Ukranian children
Ukrainian children pose with paper windmills made at scientific lab on clean energy, organized by MERP during USAID Field Day in Lviv, Ukraine.

Enhancing Ukraine’s Energy Security through Municipal Energy Efficiency and Mitigation of GHG Emissions

By Vira Illiash

Since 2013, USAID’s Municipal Energy Reform Project (MERP) has helped Ukraine make major strides toward energy reform, introduce international energy efficiency and energy management standards, attract investments for municipal energy efficiency (EE), and develop a renewable energy market. The Project has promoted incentives for consumer energy efficiency that helped the Government of Ukraine mobilize $195 million in residential energy efficiency investments in only three years. 

Ukraine’s energy and utility sectors faced many challenges in the past. Ineffective legislation, excessive energy consumption by buildings, outdated heating equipment and networks, a lack of energy market competition, lack of investment in energy efficiency and complaints from utility consumers who have to pay bills they can’t afford were all pressing problems. The country had one of the world's highest rates of energy use and greenhouse gas emissions, impeding its economic growth. Ukraine needed a consistent and sustainable approach to address these critical issues and undertake fundamental reform of its energy and utility sectors.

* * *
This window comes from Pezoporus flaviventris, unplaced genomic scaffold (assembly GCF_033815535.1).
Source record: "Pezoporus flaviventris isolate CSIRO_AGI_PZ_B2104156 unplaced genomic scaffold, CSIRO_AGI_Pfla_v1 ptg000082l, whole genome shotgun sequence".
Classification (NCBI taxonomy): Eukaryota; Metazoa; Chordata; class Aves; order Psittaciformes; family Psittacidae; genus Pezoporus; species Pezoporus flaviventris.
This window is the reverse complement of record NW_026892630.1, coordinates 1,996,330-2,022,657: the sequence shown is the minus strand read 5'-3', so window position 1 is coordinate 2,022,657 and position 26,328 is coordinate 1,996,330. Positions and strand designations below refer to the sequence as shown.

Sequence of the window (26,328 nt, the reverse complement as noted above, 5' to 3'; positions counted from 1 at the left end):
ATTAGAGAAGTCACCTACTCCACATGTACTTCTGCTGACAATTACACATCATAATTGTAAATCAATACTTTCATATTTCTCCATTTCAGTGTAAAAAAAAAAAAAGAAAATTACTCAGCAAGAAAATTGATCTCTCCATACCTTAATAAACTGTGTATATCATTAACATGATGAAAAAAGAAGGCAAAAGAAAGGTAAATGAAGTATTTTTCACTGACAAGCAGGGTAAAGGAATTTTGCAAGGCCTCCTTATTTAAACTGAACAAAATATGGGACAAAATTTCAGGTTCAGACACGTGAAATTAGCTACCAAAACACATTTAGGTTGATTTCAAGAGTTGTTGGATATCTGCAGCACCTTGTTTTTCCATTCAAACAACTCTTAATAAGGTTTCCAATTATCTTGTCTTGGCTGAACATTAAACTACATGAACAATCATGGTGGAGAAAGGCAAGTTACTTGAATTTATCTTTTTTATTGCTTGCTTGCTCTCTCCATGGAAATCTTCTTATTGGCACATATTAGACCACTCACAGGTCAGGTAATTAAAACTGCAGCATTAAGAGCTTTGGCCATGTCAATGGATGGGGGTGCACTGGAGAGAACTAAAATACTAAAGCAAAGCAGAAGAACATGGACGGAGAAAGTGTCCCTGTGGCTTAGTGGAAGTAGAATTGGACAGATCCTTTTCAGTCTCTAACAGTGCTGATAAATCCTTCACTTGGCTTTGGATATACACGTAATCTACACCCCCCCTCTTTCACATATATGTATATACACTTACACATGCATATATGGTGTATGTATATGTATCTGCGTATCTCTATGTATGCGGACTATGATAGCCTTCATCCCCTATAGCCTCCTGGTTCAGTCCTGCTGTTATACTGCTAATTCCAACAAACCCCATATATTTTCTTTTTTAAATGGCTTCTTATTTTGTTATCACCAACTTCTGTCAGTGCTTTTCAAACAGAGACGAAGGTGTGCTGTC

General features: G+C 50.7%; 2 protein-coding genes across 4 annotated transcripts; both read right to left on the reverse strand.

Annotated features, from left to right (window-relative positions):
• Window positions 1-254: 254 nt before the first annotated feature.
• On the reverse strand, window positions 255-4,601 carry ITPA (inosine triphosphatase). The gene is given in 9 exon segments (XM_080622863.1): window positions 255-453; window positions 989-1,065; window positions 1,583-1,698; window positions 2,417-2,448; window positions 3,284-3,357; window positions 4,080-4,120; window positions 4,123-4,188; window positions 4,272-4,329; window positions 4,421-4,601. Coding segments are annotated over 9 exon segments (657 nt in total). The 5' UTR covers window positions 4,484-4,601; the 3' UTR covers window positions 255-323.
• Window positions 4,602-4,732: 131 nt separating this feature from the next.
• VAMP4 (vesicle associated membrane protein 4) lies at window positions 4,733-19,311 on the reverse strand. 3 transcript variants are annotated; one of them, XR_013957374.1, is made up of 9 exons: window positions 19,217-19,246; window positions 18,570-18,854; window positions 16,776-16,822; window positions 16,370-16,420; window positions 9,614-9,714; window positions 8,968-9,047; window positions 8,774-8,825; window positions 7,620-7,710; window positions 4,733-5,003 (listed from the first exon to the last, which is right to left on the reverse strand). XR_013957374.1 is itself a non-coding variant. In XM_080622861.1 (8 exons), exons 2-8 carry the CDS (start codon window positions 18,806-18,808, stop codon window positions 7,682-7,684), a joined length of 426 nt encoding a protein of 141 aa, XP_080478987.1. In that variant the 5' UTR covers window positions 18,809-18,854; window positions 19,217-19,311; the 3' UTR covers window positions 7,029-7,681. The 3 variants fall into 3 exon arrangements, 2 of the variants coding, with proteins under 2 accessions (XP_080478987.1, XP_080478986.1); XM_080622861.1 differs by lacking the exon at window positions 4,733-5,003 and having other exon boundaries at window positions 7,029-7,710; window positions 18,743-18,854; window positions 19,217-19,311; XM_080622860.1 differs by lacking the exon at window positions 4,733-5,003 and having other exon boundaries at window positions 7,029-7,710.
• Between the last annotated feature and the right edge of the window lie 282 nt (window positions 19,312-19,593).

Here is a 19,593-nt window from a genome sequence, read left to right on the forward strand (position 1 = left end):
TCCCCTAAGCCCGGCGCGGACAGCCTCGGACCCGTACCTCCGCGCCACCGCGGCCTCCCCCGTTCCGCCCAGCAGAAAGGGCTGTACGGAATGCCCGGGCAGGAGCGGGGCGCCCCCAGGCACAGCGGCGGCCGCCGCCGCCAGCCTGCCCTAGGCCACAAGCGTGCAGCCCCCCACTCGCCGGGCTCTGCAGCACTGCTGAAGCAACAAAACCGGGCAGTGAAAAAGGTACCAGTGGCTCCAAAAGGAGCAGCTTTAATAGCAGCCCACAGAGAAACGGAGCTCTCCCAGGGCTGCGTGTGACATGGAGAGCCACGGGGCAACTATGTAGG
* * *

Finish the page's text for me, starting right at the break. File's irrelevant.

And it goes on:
The MERP project’s approach and methodology focused on two levels: national and municipal. At the national level, the project assisted the Government of Ukraine with program development, and the adoption of major strategic reforms to establish the energy efficiency framework in Ukraine, improve efficiency and transparency of the tariff formation system, and increase levels of social protections of the population. In addition, the project team supported the development and adoption of the Low-Carbon Development Strategy of Ukraine - the first such long-term strategic document in Ukraine until 2050. 

In parallel, MERP worked with 36 municipalities, covering 44 percent of the urban population, to improve clean energy and EE project planning and personnel training for project implementation. MERP audited the energy use of hundreds of buildings and municipal infrastructure systems to help cities develop Sustainable Energy Action Plans (SEAP). These strategic documents contain more than 800 projects with estimated investment demand of US$2 billion for implementation of EE measures and use of alternative energy sources in key sectors: public and residential buildings, municipal transport, lighting, and solid waste management. 

The project team also developed some 60 investment projects totaling about $560 million, including in-depth audits of municipal infrastructure, investment feasibility studies, and business plans. As of March 2018, 22 of these projects, worth about $200 million, are being implemented or proceeding through approvals.